20 must read Epistolary Novels or Novels written with letters and shizel...

So, the next thing I have to do for my course is to write a reflection of two or so writers who have influenced my work.

My first reaction to this was...have you seen my house? It is practically held up by books. How on earth do I decide?

Then I moaned about it to my very patient other-half whose used to me throwing my hands in the air and having a hissy fit over nothing at all.

Then there was about a month of me mooching about the place, deciding what to do whilst completing my current TMA (Tutor Marked Assignment).

Eventually, after much harumphing about the place, I decided I would do a comparison of one of the first books I read as an adult, Dracula, with my current favourite book, A Tale for the Time Being, whose author, Ruth Ozeki, I talked about in my last post - here.

I wanted to talk about the similarities and the differences in their approach to the epistolary novel. Which sounds kinda fancy and like I know what I'm talking about. I don't.

What I do know is that I loved Dracula, and studied the Gothic Novel the first time I did further education and I have never really grown out of being a Goth. I also loved all the films, from Hammer Horror to Twilight to Buffy.  The whole myth of the vampire and all it entails it is just one great idea and whoever came up with it in the first place (because it wasn't Stoker) was genius.

Similarly, I love a diary, I have kept one since I was a kid and still do. This blog is an extension of that, albeit an edited version as what I write in my notebooks, are not for public consumption, and often written whilst angry and upset, without regret, as a way to vent.

I was also a keen letter writer and have all the letters my parents wrote to me whilst at college, (they usually start with, here is the cheque you asked for..). It is with great sadness that I have seen the disappearance of the letter. I have letters written by my grandparents during the first and second world wars, and one from my Dad to his brother whilst he was conscripted describing his long trip by boat to Cyprus where his posting was. All are beautifully detailed.

Nowadays, what will happen to our children who only communicate with emoji's, this is not a letter.

Will we have books written like this? Now don't get me wrong, I am all about new technology and enjoy a text instead of having to communicate in the reals as much as the next person. But who will write the books? I am slightly reassured that The Perks of Being a Wallflower film is based on a book by the same name by Stephen Chbosky. This is an epistolary novel, however, it was written in 1999 before the SmartPhone really came into being so...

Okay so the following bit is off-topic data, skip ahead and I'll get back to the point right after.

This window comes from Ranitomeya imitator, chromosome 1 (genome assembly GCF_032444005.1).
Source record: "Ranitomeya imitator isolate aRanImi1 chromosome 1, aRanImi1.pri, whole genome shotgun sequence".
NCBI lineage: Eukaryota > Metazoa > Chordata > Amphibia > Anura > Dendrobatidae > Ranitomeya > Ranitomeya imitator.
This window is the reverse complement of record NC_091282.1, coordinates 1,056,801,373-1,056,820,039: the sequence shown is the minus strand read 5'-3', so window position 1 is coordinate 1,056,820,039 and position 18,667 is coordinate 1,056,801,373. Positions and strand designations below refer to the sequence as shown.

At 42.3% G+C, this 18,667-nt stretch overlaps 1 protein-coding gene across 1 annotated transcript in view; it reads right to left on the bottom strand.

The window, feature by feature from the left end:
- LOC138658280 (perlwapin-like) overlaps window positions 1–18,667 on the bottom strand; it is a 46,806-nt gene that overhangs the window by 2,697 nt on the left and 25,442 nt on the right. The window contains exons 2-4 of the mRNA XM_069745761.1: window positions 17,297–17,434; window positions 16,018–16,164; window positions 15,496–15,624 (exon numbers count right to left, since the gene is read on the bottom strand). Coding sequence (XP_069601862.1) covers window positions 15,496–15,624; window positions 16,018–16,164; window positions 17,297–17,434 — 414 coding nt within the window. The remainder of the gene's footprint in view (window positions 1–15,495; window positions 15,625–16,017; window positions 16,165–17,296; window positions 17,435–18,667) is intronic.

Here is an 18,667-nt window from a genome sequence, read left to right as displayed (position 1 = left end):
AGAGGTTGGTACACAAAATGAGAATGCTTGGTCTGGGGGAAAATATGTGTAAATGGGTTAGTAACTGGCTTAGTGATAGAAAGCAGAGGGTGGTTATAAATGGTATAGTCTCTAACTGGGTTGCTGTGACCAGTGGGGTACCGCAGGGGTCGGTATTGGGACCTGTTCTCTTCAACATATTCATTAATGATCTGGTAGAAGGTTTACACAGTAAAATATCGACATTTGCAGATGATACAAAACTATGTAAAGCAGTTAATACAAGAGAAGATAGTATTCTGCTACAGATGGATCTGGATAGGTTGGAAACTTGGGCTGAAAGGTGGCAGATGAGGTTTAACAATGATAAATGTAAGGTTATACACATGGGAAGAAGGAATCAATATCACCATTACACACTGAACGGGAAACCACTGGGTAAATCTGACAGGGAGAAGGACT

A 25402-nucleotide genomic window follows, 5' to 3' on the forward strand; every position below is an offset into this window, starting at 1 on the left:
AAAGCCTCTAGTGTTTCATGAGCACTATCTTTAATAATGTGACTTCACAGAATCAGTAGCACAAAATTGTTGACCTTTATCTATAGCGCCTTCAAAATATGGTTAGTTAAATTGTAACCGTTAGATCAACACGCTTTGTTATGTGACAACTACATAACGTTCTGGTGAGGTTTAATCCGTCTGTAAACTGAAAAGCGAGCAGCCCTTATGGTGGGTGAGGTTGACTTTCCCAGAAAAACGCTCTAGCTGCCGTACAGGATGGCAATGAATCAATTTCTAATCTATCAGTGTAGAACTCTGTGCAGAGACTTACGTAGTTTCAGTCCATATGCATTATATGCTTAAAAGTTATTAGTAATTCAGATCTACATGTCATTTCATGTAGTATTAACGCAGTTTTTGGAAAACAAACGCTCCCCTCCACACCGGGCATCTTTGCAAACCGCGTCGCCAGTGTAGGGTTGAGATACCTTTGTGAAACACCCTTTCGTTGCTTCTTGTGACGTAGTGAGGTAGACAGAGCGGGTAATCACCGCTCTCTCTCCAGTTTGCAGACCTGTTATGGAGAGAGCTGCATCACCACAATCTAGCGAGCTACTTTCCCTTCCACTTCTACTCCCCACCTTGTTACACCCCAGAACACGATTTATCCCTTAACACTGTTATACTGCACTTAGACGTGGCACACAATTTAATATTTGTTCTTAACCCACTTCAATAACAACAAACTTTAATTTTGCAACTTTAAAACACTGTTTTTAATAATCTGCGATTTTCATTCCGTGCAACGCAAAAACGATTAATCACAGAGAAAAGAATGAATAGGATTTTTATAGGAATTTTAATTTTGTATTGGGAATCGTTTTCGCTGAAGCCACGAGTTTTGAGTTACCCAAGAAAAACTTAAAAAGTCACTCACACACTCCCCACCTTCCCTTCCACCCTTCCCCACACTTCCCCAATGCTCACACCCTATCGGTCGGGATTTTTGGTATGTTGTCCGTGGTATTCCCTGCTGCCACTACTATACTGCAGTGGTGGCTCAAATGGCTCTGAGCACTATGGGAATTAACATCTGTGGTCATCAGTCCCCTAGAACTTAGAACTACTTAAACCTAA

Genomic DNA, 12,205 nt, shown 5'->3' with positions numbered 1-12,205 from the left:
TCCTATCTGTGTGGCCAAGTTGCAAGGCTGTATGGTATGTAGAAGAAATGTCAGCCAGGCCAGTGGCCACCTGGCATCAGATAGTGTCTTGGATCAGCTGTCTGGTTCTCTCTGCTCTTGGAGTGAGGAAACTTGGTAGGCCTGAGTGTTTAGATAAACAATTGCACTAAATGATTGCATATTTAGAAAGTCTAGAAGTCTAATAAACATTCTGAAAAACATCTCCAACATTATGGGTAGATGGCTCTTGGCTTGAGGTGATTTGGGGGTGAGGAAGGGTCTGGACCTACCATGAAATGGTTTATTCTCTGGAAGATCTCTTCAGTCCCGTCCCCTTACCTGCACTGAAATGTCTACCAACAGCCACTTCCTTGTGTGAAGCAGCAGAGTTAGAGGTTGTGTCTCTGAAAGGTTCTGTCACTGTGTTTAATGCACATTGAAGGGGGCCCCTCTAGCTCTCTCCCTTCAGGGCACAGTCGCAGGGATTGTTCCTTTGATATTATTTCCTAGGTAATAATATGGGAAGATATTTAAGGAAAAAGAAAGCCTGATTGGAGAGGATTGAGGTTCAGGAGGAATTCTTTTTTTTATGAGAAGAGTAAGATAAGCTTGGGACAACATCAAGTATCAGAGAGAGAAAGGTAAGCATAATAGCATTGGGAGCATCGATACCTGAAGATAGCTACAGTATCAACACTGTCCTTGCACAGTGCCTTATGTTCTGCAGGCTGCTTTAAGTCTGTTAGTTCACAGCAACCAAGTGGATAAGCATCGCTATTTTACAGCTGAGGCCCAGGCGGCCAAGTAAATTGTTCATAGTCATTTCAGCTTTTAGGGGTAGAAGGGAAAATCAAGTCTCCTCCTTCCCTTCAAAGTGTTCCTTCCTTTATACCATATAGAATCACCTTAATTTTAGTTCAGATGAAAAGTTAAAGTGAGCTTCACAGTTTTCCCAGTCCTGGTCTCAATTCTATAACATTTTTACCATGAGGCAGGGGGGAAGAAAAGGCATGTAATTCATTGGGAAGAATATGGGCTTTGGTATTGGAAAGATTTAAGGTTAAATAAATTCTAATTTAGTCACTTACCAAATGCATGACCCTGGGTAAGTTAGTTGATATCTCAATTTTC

Having said that A Tale for the Time Being is a mixture of letters, diary and narrative. This was published in 2013 and it is 16 years old Nao's diary that is the main focus of the story.

But I digress, I have spent this morning researching the epistolary novel, realising I have completely forgotten that both, Bridget Jones Diary (Doh! clues in the title) and Les Liaisons Dangereuses where epistolary novels amongst many others. I also didn't account for people's views on this type of writing.

One school of thought sees the epistolary novel as a feminist issue as men pretended to be women writing letters and diaries back in the 18th Century. A couple of examples of this are Clarissa and Pamela (by Samuel Richardson). That will be a bag of bones I won't open for the purposes of this TMA, I would definitely need more than the 2500 words I have available.

So now I have to get back to studying, but just for you - here is a list of novels, you may, or may not have realised are Epistolary.

  1. Robinson Crusoe - Daniel Defoe
  2. We need to talk about Kevin - Lionel Shriver
  3. Dracula - Bram Stoker
  4. Bridget Jones Diary - Helen Fielding
  5. The Color Purple - Alice Walker
  6. Carrie - Stephen King
  7. The Woman in White - Wilkie Collins
  8. The Tenant of Wildfell Hall - Anne Bronte
  9. Angus, Thongs and Full-Frontal Snogging - Louise Rennison
  10. Gilead - Marilynne Robinson
  11. Possession - AS Byatt
  12. Adrian Mole Diaries - Sue Townsend
  13. World War Z - Max Brooks
  14. Everything, Everything - Nicola Yoon
  15. A Tale for the Time Being - Ruth Ozeki 
  16. The Martian - Andy Weir
  17. Microserfs - Douglas Coupland
  18. Herzog - Saul Bellow
  19. The Handmaids Tale - Margaret Atwood
  20. So Long a Letter - Mariama Ba
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